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Despite the hot air, there’s optimism from the frontlines of COP26

The presence and influence of business and finance leaders at COP26 this year has been breathtaking. 

COP26 is like none other. Government leaders have figured prominently, activism is a feature but the presence and influence of business and finance leaders has been breathtaking.  It has provided a healthy dose of realism and optimism to the negotiations.

The Australian Climate Leaders Coalition of more than 30 of Australian biggest CEOs shared their roadmap for climate action in Glasgow, outlining practical steps to decarbonisation and increasing prosperity for Australia.  The World Economic Forum is forming an initiative to drive global best practice for board climate governance.

Australian companies are championing technologies, from hydrogen to carbon capture and storage proposals, attracting attention from world leaders.

COP26 has been a heady mix of those angry things are moving too slowly to those being constructive and finding solutions to those trying to protect their patch. The ultimate negotiation between 195 parties with different interests and goals is well under way. Game theory is on display in every quarter.

Vanessa Nakate and Greta Thunberg have led youth activists to Glasgow’s grand George Square demanding fundamental change; lamenting that despite governments meeting so regularly since 1995 to solve this complex, global, long-dated problem –only moderate progress has been made.

It is entirely reasonable to feel highly frustrated.

Had we started taking concerted action after the 1991 Rio Earth Summit - when the science was set out fairly comprehensively - the task at hand would have been a fraction of what faces us now.

But it is not too late.  As COP26 got under way, Deloitte analysis on the Turning Point for Europe revealed inaction would cost Europe around 6 trillion euros over the next 50 years when the cost of just 0.7% of GDP a year from now on could engineer a transformation to better Europe’s GDP in 2070 by about 730 billion euros.

The economics now stack up.

So what have been the big issues on the table?

One, with the finance sector here in strength, it is clear the commercials have swung in favour of action on climate change. Financiers do not want to be left holding assets being devalued because markets are shifting or physical climate impacts are biting.

This is very significant and will impact the cost of capital for every dollar of debt or equity across global markets over the next few years. A coalition of leading financial institutions, called the Glasgow Financial Alliance for Net Zero committed over $130 trillion to transforming the global economy for net zero. The IFRS has announced major developments in corporate sustainability disclosures.

Two, there is a realisation new markets, such as carbon markets, can be created. Notwithstanding the debate at home, there is a growing realisation the most economically efficient way to decarbonise global economies is to have a global carbon price. For Australia, this is one to watch – the discussions across many countries mean carbon border taxes are on the table and this will have significant impacts for our trade.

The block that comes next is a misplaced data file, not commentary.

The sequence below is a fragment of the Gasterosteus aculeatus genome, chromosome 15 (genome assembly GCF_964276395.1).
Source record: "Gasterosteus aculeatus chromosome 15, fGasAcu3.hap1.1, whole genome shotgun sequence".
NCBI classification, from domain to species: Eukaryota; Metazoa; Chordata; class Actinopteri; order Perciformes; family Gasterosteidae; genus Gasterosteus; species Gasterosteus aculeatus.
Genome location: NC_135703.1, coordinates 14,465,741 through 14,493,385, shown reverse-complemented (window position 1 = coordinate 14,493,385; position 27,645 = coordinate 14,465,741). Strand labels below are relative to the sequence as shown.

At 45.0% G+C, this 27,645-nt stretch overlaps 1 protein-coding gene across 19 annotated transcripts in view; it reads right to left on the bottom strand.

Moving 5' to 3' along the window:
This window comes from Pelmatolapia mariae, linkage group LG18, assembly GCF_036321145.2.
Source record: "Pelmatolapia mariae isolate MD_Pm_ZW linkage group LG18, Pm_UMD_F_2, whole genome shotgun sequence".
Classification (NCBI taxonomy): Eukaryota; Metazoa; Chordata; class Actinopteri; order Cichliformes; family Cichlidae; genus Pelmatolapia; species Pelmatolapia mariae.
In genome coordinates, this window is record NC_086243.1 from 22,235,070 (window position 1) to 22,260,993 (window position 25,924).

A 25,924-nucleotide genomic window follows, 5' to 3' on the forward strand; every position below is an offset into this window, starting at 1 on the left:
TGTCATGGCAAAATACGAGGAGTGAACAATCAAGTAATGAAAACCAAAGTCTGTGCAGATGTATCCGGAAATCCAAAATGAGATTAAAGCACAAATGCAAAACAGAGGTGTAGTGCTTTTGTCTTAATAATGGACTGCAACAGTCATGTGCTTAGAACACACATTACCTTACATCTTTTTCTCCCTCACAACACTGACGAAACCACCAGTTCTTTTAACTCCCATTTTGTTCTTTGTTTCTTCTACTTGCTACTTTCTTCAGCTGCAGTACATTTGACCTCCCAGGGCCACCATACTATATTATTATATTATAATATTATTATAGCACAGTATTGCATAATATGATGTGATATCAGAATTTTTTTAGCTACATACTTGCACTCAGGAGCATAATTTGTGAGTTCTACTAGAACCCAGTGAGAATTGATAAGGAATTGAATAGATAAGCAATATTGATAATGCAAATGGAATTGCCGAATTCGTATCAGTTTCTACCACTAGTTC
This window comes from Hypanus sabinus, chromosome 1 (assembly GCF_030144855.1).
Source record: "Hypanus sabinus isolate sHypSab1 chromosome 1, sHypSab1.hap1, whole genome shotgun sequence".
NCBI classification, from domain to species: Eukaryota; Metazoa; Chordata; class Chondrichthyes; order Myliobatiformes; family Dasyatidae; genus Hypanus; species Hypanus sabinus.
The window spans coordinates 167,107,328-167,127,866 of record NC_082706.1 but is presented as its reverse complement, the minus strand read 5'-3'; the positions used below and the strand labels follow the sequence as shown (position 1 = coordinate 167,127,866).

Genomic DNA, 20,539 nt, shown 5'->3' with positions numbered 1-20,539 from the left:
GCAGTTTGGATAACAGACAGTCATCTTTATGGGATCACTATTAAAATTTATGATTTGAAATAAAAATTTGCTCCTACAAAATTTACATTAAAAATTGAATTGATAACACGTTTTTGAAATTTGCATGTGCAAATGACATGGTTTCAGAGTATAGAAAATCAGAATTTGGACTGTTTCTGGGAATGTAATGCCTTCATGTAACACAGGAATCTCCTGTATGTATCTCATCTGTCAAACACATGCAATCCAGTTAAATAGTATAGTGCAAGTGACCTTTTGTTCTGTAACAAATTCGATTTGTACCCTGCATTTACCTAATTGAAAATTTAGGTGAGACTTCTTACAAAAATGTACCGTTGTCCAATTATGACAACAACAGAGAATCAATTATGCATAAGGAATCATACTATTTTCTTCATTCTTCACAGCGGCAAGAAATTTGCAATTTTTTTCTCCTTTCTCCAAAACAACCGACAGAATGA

All of this will be difficult to negotiate globally but it could emerge in stages.  We could see carbon trading blocs emerge quickly, and slowly start to become linked.

Three, the economic importance of biodiversity and natural capital is growing.  The declaration to end deforestation by 2030 is significant. More than 100 world leaders have promised $25 billion of public and private funds to achieve the goal. The Taskforce on Nature-related Financial Disclosures (TNFD) is up and running and starting to build the required frameworks.

More than 40 countries, including major coal-using countries, including Poland, Vietnam and Chile, have committed to shift away from coal over the next two decades, with a commitment from 20 countries, including the US, to end public financing for "unabated" fossil fuel projects abroad by the end of 2022. More than 100 countries, including the US, Canada and Japan, have committed to reduce their methane emissions by 30 per cent by 2030.

At half time of the COP26 deliberations, it was the human face that is the most significant story - from those angry in the Square, to those who have been working hard on developing the practical solutions, business models and financing methods to enable real change.

What is striking is the new group of people in senior roles in finance, business, and even in governments who have deep knowledge of the issues and an ability to look over the horizon. This new wave of leaders is determined to move from talk to action.

So, despite all the hot air of COP26, the push for action is really on.

The mood is not about whether we should act, but how to accelerate action.

The pathway remains uncertain but the realisation of a narrowing window for action is palpable.

Perhaps it is naïve to be optimistic but those driving the change know what the consequences might be for not succeeding. In the words of Michael Gearin-Tosh, ‘An optimist is someone who knows how bad the world is…a pessimist is still finding out.’